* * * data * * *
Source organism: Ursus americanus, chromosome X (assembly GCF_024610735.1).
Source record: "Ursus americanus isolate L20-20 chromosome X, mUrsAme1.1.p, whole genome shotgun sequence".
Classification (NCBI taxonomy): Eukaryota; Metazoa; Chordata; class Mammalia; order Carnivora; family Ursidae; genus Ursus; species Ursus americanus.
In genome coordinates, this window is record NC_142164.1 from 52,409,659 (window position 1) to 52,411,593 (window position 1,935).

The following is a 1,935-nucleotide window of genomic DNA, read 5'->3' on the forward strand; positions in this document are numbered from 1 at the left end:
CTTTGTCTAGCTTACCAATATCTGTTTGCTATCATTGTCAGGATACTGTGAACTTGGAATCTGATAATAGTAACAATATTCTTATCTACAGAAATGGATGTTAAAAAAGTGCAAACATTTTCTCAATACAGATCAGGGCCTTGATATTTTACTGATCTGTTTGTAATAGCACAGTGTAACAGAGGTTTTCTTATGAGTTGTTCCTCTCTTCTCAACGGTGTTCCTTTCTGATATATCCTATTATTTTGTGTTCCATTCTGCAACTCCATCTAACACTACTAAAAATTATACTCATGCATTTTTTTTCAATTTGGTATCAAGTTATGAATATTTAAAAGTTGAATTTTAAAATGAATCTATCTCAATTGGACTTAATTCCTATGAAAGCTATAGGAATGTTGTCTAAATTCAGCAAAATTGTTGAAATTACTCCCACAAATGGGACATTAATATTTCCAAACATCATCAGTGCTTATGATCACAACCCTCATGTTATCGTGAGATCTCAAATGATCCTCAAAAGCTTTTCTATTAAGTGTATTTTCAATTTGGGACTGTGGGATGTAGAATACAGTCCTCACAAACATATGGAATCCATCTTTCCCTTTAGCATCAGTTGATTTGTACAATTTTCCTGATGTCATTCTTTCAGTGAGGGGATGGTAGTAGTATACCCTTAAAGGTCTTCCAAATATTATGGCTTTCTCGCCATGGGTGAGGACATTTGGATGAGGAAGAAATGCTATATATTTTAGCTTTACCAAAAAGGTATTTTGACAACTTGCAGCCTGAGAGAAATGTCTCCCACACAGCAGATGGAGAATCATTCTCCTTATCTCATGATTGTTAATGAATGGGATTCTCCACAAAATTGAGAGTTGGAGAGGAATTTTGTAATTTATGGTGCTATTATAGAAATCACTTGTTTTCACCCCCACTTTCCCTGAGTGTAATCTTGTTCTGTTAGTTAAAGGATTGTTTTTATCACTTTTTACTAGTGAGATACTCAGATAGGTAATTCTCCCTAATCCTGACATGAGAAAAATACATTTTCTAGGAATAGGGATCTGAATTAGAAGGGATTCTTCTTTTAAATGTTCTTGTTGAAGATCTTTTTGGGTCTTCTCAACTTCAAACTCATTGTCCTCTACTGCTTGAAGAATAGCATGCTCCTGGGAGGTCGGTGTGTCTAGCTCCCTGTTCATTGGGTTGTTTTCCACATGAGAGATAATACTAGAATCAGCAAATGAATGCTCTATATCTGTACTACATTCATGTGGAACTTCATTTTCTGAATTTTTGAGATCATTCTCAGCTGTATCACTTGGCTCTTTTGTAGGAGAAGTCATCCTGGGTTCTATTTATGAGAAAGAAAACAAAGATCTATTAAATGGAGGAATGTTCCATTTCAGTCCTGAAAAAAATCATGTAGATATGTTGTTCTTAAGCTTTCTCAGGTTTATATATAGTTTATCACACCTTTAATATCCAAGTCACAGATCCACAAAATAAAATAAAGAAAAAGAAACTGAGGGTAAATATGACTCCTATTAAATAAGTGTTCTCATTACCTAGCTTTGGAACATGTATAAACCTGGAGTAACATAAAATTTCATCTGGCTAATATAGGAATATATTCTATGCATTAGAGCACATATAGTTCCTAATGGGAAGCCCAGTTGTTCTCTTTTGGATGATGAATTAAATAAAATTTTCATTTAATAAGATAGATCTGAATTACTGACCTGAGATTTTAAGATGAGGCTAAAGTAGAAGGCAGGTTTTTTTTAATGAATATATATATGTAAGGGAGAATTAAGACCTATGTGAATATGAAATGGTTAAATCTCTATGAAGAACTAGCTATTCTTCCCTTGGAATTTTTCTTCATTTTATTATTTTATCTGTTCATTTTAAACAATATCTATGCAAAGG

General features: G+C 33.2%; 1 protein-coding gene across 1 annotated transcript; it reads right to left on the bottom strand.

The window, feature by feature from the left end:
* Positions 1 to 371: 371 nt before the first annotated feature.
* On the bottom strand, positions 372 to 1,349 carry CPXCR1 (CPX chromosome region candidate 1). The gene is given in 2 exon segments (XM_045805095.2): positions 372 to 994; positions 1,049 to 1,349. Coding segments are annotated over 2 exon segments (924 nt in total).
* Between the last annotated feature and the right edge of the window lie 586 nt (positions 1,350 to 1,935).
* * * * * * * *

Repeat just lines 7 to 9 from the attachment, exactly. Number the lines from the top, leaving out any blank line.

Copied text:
General features: G+C 33.2%; 1 protein-coding gene across 1 annotated transcript; it reads right to left on the bottom strand.

The window, feature by feature from the left end:
* Positions 1 to 371: 371 nt before the first annotated feature.